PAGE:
A physician on the sidelines of his son's soccer practice checks his schedule for the following day and places an order for a prescription. Another doctor reviews a patient's labs in the hospital elevator on her way to begin her rounds. And a third clinician, realizing she has a parent-teacher conference in the morning, pulls out her iPad after dinner for an hour of documentation work – and some peace of mind.
Welcome to mobile-tech healthcare circa 2018, where laptops, tablets, and most of all, smartphones, are becoming an essential component of the clinical workflow. Nearly half of all healthcare professionals, according to one recent report, cite “the ability to work from any location at any time" as critical to their productivity in and out of the office.
Physicians now use an average of four different work-related mobile applications, and among healthcare professionals working in hospitals, more than 60 percent use personal devices on the job — even when their organization has a policy against doing so.
A 2018 survey by the online magazine Physicians Practice shows similar mobile-tech usage among those in primary care: 76 percent of the physician respondents polled say they rely on mobile tech in their practices at least once a week.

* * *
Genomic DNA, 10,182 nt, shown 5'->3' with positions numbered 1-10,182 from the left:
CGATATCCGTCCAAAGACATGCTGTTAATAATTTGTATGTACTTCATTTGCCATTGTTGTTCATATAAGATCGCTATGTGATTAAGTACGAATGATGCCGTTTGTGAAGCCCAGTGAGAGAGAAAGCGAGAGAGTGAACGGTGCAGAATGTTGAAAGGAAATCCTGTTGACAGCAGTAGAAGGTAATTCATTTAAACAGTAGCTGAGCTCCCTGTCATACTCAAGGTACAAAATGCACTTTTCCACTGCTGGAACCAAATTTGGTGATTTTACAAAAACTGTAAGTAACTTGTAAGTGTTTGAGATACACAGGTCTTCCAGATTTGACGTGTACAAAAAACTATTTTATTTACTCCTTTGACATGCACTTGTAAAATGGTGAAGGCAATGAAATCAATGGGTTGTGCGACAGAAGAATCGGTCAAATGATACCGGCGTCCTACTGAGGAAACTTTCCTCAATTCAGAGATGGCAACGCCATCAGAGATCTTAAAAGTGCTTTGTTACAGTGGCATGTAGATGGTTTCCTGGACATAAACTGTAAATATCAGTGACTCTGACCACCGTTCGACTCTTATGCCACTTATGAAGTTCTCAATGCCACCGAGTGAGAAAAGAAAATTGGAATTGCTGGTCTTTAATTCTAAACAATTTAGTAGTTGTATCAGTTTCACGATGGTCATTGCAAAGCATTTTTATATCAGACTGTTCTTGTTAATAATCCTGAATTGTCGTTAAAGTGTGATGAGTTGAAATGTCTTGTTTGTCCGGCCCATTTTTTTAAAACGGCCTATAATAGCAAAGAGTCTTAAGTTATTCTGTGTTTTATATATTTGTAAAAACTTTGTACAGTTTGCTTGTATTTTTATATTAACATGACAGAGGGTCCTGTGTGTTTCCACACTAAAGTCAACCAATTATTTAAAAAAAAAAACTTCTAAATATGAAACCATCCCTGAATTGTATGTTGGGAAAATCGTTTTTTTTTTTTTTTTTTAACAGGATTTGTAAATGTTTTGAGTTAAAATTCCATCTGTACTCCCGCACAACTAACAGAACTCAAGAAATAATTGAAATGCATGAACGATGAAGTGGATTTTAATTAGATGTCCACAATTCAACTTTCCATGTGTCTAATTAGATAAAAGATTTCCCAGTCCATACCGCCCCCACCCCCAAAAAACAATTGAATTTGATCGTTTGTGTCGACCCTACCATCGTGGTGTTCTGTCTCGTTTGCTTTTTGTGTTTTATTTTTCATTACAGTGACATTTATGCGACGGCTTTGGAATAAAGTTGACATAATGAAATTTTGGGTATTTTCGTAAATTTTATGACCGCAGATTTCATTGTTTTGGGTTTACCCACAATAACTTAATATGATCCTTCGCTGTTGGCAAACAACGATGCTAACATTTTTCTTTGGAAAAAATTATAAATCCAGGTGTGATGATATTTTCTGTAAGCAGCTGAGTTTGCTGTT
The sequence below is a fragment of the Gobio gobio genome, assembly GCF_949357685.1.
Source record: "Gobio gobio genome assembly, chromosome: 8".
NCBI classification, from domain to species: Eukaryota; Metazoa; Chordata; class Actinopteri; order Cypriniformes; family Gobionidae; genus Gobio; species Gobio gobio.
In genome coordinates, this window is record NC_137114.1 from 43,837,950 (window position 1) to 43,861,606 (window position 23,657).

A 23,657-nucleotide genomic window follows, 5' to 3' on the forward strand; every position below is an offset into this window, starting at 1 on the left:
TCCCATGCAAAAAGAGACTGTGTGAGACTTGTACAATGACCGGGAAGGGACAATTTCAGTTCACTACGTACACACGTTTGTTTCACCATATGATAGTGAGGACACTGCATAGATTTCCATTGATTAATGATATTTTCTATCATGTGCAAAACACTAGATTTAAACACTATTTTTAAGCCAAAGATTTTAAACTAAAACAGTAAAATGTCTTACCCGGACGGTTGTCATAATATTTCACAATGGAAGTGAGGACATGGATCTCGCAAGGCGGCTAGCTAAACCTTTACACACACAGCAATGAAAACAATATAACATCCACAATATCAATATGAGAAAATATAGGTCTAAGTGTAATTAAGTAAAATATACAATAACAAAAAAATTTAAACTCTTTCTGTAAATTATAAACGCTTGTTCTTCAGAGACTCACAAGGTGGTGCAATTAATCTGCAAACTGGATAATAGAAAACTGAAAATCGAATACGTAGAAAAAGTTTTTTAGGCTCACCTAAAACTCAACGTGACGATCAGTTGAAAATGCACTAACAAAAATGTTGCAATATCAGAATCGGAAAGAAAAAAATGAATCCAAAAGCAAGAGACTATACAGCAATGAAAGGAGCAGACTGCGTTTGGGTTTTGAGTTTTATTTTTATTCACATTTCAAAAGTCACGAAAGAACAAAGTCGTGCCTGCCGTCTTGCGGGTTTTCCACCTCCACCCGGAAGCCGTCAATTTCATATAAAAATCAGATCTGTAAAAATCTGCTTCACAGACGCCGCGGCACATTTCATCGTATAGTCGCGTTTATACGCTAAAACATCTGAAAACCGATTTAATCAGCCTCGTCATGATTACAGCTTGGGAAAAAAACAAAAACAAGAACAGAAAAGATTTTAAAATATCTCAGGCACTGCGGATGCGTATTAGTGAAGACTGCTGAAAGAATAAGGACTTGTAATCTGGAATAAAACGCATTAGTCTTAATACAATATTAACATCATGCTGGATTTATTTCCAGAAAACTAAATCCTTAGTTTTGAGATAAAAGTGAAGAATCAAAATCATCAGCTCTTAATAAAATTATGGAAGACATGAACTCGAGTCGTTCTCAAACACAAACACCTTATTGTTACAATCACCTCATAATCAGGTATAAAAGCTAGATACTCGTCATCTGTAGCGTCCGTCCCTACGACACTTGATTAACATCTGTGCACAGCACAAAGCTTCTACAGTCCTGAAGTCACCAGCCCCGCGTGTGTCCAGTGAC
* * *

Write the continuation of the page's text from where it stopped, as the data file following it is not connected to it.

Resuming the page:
“Consumer adoption of mobile technology is driving its use in healthcare as well," says connected-health IT analyst Lynne Dunbrack, research vice president for IDC Health Insights.
“When you look at smartphone use just in the general population, we're up to around 80 or 90 percent adoption now," Dunbrack says. “Healthcare professionals are very used to having these devices for personal use, relying on them every day at home. To them it's like, 'Why not? Why shouldn't I be able to use this thing to work?'"
Current tech doesn't live up to the hype
The problem, many in healthcare say, is that despite the definite and growing demand, mobile innovations for clinical professionals are lagging behind those available to patients.
A 2018 athenahealth clinical provider survey, for example, found that providers perceive existing mobile offerings to be “slow," “distracting," and “hard to read and navigate." What they really want, according to the survey, are smartphone and tablet technologies that give them easy, instant access to information – tech they can use remotely and in the office to get results “at the touch of a button."
The market for physician-facing mobile is getting bigger, with 90 percent of healthcare systems reporting they're “making significant enterprisewide investments" in such technologies “to drive clinical transformation" in their organizations.
Yet many physicians, when they consider what's available now, are left with the feeling that things could be better.
“This is really about the inherent mobile nature of clinicians," says Dunbrack. “This isn't a workforce that sits at its desk. They're going from patient to patient, moving around all the time. They want technologies that will help them to be more efficient and help them provide better care."
Relieve stress, increase productivity